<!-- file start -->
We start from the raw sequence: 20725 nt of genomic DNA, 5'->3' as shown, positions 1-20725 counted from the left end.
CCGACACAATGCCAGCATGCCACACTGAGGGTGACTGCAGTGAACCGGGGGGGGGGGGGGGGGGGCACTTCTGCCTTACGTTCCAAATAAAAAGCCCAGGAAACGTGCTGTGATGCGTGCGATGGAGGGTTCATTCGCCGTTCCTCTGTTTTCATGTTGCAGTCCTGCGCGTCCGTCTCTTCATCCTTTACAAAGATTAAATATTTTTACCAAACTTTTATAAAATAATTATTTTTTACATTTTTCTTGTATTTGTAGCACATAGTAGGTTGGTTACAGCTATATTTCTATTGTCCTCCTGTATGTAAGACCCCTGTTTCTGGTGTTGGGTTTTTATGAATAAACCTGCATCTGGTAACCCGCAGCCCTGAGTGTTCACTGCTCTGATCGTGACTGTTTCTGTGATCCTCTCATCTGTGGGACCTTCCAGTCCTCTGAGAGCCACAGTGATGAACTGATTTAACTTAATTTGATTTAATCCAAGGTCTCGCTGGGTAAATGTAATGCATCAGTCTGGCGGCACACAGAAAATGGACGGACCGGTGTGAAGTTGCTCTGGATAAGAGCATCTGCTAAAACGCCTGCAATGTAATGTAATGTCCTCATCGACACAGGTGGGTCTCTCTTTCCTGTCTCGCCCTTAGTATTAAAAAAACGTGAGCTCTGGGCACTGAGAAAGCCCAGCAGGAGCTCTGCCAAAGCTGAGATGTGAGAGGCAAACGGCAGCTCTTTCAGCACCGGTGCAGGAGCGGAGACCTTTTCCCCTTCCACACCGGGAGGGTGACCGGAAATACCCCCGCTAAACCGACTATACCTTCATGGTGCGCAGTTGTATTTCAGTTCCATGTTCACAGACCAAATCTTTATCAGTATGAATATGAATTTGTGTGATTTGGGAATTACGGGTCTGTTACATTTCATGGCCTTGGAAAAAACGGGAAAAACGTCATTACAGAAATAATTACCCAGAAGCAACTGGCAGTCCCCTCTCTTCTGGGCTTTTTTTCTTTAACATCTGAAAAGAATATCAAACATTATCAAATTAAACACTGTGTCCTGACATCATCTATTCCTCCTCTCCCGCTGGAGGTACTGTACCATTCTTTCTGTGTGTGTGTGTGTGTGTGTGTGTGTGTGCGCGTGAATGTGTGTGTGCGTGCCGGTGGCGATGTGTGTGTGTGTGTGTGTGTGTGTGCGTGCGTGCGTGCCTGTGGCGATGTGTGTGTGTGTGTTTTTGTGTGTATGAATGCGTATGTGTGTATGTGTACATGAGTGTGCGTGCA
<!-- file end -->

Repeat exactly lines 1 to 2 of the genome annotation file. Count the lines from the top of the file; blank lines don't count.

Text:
We start from the raw sequence: 20725 nt of genomic DNA, 5'->3' as shown, positions 1-20725 counted from the left end.
CCGACACAATGCCAGCATGCCACACTGAGGGTGACTGCAGTGAACCGGGGGGGGGGGGGGGGGGGCACTTCTGCCTTACGTTCCAAATAAAAAGCCCAGGAAACGTGCTGTGATGCGTGCGATGGAGGGTTCATTCGCCGTTCCTCTGTTTTCATGTTGCAGTCCTGCGCGTCCGTCTCTTCATCCTTTACAAAGATTAAATATTTTTACCAAACTTTTATAAAATAATTATTTTTTACATTTTTCTTGTATTTGTAGCACATAGTAGGTTGGTTACAGCTATATTTCTATTGTCCTCCTGTATGTAAGACCCCTGTTTCTGGTGTTGGGTTTTTATGAATAAACCTGCATCTGGTAACCCGCAGCCCTGAGTGTTCACTGCTCTGATCGTGACTGTTTCTGTGATCCTCTCATCTGTGGGACCTTCCAGTCCTCTGAGAGCCACAGTGATGAACTGATTTAACTTAATTTGATTTAATCCAAGGTCTCGCTGGGTAAATGTAATGCATCAGTCTGGCGGCACACAGAAAATGGACGGACCGGTGTGAAGTTGCTCTGGATAAGAGCATCTGCTAAAACGCCTGCAATGTAATGTAATGTCCTCATCGACACAGGTGGGTCTCTCTTTCCTGTCTCGCCCTTAGTATTAAAAAAACGTGAGCTCTGGGCACTGAGAAAGCCCAGCAGGAGCTCTGCCAAAGCTGAGATGTGAGAGGCAAACGGCAGCTCTTTCAGCACCGGTGCAGGAGCGGAGACCTTTTCCCCTTCCACACCGGGAGGGTGACCGGAAATACCCCCGCTAAACCGACTATACCTTCATGGTGCGCAGTTGTATTTCAGTTCCATGTTCACAGACCAAATCTTTATCAGTATGAATATGAATTTGTGTGATTTGGGAATTACGGGTCTGTTACATTTCATGGCCTTGGAAAAAACGGGAAAAACGTCATTACAGAAATAATTACCCAGAAGCAACTGGCAGTCCCCTCTCTTCTGGGCTTTTTTTCTTTAACATCTGAAAAGAATATCAAACATTATCAAATTAAACACTGTGTCCTGACATCATCTATTCCTCCTCTCCCGCTGGAGGTACTGTACCATTCTTTCTGTGTGTGTGTGTGTGTGTGTGTGTGTGTGCGCGTGAATGTGTGTGTGCGTGCCGGTGGCGATGTGTGTGTGTGTGTGTGTGTGTGTGCGTGCGTGCGTGCCTGTGGCGATGTGTGTGTGTGTGTTTTTGTGTGTATGAATGCGTATGTGTGTATGTGTACATGAGTGTGCGTGCA